Teens Still Love to Vape, Now More Than Smoking

"It's troubling to see that students are engaging in new risk behaviors."

Getty Images / Justin Sullivan

Teens love to vape: In the last month, one out of four high school students has taken a drag off an e-cigarette and luxuriously exhaled cool-looking clouds of smoke, according to the latest CDC survey.

“It’s troubling to see that students are engaging in new risk behaviors, such as using e-cigarettes, said CDC Director Dr. Tom Frieden, who spoke on the findings in the National Youth Risk Behavior Survey, which has come out every year since 1991.

There’s a fair amount of debate over the coolness of vaping, and you could say that the slight edge goes to the argument that it’s the sort of uncool thing that tragically thinks it is cool. People who Love 2 Vape know this, of course. In the article, “Don’t Be a Vape Douche,” posted to by an author named Mr. Cloud, the bad reputation that vapers have may very well come from teens: “Vaping veterans are blaming the rookies,” he writes. Who are these rookies? It might be high school students, given the disproportionate percentage of them who vape relative to the general population, which is something like 3.7 percent.

Yet, The Daily Dot attended a vaping conference (“VapeBlast”) last fall and came back surprised: “I went to a vape conference to mock it then the vapers changed my mind,” exclaimed Jené Gutierrez in her story. One of the more self-aware attendees told Guiterrez that vaper-victimhood was legit: “People are averse to vaping and vape culture due to misinformation, misrepresentation, and fear.” Sure, but here is, as Mic points out, a “Toxic Masculinity” surrounding vape culture. The story includes this prescient quote: “The non-vaping public sees vaping the same way they see fedoras,” vaping reporter and blogger Shawn Avery told Mic’s Jack Smith IV. “They associate it with this awful MRA [men’s rights activist], neckbeard culture.”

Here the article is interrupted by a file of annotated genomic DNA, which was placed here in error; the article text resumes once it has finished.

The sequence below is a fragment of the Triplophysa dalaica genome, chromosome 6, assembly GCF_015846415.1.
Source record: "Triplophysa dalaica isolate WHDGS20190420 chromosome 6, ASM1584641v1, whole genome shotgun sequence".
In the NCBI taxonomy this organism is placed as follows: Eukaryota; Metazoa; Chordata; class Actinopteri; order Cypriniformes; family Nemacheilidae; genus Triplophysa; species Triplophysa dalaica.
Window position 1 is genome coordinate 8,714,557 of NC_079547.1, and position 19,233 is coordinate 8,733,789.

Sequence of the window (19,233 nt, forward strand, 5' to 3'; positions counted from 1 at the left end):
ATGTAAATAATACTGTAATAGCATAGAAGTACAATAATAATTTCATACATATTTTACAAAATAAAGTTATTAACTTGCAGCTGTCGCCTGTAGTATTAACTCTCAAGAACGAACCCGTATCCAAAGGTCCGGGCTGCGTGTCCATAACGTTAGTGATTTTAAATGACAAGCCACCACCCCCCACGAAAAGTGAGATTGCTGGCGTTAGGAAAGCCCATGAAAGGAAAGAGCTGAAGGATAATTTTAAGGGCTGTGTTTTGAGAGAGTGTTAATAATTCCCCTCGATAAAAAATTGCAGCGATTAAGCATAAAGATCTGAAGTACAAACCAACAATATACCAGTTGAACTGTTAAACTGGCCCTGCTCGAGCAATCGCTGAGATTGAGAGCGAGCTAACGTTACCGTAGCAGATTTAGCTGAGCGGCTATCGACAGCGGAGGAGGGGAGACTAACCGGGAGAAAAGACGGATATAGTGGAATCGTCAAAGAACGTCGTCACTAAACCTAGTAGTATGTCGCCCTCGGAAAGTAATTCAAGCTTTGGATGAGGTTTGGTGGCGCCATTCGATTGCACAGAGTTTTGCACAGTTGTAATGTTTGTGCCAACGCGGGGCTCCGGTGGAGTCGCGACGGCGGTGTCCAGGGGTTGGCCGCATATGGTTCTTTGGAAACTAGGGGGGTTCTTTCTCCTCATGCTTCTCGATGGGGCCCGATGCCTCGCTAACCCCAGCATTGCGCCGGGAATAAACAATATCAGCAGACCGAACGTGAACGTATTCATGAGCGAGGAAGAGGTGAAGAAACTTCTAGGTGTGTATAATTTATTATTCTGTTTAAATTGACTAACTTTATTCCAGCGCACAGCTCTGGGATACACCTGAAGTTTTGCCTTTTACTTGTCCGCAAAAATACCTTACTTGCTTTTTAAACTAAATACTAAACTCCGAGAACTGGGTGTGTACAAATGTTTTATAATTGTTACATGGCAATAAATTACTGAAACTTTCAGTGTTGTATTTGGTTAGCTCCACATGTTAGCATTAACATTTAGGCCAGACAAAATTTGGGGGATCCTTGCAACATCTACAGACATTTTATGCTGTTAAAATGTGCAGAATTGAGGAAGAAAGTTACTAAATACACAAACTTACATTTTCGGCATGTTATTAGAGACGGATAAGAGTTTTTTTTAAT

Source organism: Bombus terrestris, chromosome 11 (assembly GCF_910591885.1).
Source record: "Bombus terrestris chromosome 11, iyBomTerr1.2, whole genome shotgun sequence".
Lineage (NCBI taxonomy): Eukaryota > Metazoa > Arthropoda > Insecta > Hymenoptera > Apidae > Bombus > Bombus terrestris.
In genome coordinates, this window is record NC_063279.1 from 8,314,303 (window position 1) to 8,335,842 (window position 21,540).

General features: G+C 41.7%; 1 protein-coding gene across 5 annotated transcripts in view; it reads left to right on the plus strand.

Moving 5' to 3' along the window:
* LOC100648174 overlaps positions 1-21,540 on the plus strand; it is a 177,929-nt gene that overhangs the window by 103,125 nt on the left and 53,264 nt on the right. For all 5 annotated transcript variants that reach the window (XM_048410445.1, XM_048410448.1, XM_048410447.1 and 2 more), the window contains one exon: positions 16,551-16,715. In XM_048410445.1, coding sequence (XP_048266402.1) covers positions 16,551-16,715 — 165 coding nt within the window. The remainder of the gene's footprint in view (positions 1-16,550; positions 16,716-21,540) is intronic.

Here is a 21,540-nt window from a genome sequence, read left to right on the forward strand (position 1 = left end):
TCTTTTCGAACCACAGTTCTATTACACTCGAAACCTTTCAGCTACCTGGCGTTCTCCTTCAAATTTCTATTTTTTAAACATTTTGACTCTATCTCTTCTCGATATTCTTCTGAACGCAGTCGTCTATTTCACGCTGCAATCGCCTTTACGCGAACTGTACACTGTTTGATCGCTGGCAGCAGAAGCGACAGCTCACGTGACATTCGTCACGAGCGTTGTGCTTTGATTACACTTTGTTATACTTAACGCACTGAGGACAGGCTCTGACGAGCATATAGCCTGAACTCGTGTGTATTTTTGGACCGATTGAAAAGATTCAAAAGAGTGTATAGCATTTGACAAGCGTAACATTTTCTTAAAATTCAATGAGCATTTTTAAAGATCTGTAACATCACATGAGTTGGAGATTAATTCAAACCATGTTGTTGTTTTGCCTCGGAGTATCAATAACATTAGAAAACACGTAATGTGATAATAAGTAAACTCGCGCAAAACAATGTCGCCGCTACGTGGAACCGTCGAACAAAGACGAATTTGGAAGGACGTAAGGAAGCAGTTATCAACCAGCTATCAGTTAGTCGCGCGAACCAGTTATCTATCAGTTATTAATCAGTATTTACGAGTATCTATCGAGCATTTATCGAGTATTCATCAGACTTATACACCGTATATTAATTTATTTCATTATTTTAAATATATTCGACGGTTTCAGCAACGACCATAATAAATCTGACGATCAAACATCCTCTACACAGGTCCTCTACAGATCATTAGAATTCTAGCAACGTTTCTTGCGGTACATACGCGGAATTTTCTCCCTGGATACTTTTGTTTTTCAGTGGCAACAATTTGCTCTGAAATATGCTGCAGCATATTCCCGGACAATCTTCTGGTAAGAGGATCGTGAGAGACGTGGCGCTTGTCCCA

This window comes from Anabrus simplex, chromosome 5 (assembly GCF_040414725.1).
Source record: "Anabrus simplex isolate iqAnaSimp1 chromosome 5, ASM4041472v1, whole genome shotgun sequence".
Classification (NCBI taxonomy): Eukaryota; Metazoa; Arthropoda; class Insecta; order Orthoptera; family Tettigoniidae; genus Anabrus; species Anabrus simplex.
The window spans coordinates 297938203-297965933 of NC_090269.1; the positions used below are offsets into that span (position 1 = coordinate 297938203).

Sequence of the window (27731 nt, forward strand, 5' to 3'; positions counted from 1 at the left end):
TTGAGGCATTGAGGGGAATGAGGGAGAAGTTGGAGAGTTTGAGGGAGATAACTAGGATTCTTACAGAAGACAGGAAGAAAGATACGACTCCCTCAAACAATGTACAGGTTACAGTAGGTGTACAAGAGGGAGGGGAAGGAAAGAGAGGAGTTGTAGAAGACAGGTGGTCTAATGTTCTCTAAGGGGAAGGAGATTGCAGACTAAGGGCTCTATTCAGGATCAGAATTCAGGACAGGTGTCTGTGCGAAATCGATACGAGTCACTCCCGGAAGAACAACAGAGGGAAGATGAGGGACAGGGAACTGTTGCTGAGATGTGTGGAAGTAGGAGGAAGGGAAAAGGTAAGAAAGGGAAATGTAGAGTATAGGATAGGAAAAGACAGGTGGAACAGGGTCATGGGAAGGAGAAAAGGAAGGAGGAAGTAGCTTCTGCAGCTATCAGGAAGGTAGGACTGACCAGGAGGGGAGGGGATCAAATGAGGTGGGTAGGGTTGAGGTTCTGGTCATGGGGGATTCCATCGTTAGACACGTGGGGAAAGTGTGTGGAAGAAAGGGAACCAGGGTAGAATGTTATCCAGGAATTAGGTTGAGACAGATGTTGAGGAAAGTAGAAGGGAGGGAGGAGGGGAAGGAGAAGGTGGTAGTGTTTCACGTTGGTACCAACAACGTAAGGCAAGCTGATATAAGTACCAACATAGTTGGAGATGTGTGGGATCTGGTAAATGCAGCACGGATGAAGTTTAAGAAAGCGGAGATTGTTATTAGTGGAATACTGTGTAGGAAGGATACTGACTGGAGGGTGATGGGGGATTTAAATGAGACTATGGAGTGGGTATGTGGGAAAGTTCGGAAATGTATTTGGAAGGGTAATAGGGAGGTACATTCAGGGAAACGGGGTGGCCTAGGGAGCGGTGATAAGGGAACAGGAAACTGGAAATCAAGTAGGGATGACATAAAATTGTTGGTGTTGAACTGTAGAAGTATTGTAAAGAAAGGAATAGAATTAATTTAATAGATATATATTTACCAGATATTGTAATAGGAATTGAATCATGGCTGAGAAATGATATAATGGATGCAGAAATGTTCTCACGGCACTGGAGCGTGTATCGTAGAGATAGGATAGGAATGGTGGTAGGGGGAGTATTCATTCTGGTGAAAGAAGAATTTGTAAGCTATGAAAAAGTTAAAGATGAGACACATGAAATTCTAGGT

So why are teens vaping more? Probably for all of those dangerous reasons above. Nationwide, 44 percent of high school students have vaped, and that male-focused culture may have some data to back up those observations — 45.3 percent of male tenth-graders vaped compared to just 41.2 percent of female 10th-graders. Across demographics lines, Hispanic and white high schoolers vape nearly equally (26.3 percent and 25.2 percent respectively), while 18 percent of black students surveyed vape currently.


Getty Images / Justin Sullivan

While vaping is bad and you can expect to see more warnings targeted at high school students — “We must continue to invest in programs that help reduce all forms of tobacco use, including e-cigarettes, among youth,” Frieden says. — cigarette and cigar smoking actually went down. In ‘91, 28 percent of high school students smoked tobacco, now that number is just 11 percent.

Besides vaping, the YRBS observed these trends:

Texting While Driving, Same as It Ever Was — 42 percent of students who had driven a car or other vehicle during the past 30 days reported texting or e-mailing while driving. Same as 2013.

Fighting Isn’t as Cool Anymore — In the past year, just 23 percent of students got in a fight. That’s down from 42 percent in 1991.

Schools Are Slightly Safer — Six percent of students didn’t go to school because of safety concerns last year. That’s down from seven percent in 2013.

Prescription Drug Use Goes Down — Last year, 17 percent of high school students took prescription drugs without a prescription, down slightly from 20 percent in 2009.

Sexual Activity Down Ever-so-Slightly — One in three high school students said they had sex within the past three months, down from 38 percent in 1991.

Phones Phones Phones Phones — Like everybody else, teens love screens. In fact, 42 percent used a computer for non-school activities last year, compared with just 22 percent in 2003.

Read the full report.

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